European Journal for Philosophy of Science

, Volume 1, Issue 1, pp 39–46 | Cite as

Does the Bayesian solution to the paradox of confirmation really support Bayesianism?

Original Article in Philosophy of Science


Bayesians regard their solution to the paradox of confirmation as grounds for preferring their theory of confirmation to Hempel’s. They point out that, unlike Hempel, they can at least say that a black raven confirms “All ravens are black” more than a white shoe. However, I argue that this alleged advantage is cancelled out by the fact that Bayesians are equally committed to the view that a white shoe confirms “All non-black things are non-ravens” less than a black raven. In light of this, I reexamine the dialectic between Hempel and the Bayesians.


Paradox of confirmation Paradox of the ravens Bayesianism Carl Hempel 


  1. Fitelson, B. (1999). The plurality of Bayesian measures of confirmation and the problem of measure sensitivity. Philosophy of Science, 66, S362–S378.CrossRefGoogle Scholar
  2. Fitelson, B. (2002). Putting the irrelevance back into the problem of irrelevant conjunction. Philosophy of Science, 69, 611–622.CrossRefGoogle Scholar
  3. Fitelson, B., & Hawthorne, J. (2010). How Bayesian Confirmation Theory Handles the Paradox of the Ravens. In E. Eells & J. Fetzer (Eds.), The Place of Probability in Science. Chicago, IL: Open Court.Google Scholar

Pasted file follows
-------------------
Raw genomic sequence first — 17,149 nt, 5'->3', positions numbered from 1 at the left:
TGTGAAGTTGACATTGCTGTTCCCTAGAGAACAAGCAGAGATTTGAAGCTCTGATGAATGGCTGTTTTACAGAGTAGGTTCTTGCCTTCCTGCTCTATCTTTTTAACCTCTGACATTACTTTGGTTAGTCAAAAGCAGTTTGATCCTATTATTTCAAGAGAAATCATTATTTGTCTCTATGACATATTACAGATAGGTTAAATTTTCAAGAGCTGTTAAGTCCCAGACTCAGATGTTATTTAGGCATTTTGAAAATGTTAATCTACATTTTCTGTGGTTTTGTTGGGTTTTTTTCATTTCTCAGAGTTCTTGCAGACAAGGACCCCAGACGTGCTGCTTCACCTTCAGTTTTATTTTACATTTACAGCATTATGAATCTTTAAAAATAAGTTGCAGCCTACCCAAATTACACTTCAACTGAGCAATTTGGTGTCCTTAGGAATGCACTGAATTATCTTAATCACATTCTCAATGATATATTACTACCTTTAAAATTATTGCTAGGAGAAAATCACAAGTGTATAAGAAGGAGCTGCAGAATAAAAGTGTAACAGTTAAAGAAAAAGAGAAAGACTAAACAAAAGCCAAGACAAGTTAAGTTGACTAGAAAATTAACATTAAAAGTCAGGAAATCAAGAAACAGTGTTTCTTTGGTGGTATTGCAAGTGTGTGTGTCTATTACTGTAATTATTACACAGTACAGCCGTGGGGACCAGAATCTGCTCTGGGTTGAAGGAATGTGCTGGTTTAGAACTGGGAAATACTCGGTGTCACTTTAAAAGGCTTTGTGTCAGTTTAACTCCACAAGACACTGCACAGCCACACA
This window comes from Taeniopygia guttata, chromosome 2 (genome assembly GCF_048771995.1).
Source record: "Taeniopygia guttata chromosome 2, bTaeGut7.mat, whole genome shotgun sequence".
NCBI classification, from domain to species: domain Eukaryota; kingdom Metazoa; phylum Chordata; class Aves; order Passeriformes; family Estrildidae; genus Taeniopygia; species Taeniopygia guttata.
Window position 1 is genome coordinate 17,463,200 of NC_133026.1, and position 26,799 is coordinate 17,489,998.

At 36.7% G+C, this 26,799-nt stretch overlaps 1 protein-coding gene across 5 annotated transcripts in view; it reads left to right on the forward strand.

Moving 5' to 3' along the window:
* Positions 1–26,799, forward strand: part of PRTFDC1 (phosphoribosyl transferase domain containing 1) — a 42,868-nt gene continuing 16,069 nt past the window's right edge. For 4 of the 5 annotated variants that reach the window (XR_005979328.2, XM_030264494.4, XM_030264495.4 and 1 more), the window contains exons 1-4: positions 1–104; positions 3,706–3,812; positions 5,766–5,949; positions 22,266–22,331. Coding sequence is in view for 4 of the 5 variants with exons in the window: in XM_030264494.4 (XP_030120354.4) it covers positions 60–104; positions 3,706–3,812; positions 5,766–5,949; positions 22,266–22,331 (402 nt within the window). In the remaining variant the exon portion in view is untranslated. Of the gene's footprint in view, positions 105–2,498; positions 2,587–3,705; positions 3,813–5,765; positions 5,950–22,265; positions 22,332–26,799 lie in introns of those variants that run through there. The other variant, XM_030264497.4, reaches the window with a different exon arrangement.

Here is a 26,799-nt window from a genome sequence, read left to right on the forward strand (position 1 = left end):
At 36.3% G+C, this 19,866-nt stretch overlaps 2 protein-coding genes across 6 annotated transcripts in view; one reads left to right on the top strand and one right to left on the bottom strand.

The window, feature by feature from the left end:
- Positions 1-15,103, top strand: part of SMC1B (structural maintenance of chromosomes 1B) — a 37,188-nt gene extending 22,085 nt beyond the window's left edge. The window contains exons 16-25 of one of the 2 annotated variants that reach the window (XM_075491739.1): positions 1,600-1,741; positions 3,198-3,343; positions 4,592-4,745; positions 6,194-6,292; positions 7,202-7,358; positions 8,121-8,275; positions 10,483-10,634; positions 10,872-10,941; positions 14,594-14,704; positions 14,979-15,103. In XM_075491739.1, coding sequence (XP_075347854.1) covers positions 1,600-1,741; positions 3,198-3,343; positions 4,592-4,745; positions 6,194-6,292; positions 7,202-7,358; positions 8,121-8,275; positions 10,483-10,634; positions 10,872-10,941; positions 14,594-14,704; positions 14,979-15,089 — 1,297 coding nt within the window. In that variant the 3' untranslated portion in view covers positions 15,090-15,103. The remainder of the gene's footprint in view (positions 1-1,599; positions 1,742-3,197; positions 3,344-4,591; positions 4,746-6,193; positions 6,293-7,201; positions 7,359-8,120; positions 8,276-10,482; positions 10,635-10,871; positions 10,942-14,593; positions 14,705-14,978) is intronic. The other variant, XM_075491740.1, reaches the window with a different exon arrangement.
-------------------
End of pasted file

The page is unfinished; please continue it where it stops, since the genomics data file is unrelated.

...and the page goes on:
4. Good, I. J. (1961). The paradox of confirmation II. British Journal for the Philosophy of Science, 12, 63–64.CrossRefGoogle Scholar
  5. Good, I. J. (1967). The white shoe is a red herring. British Journal for the Philosophy of Science, 17, 322.CrossRefGoogle Scholar
  6. Good, I. J. (1971). 46656 varieties of Bayesians. American Statistician, 25, 62–63.Google Scholar
  7. Hempel, C. G. (1945). Studies in the logic of confirmation. Mind 54, 1–26 & 97–121.Google Scholar
  8. Vranas, P. (2004). Hempel’s Raven paradox: a lacuna in the standard Bayesian solution. British Journal for the Philosophy of Science, 55, 545–560.CrossRefGoogle Scholar

Copyright information

© Springer Science + Business Media B.V. 2010

Authors and Affiliations

  1. 1.Department of PhilosophyUniversity of British ColumbiaVancouverCanada

Personalised recommendations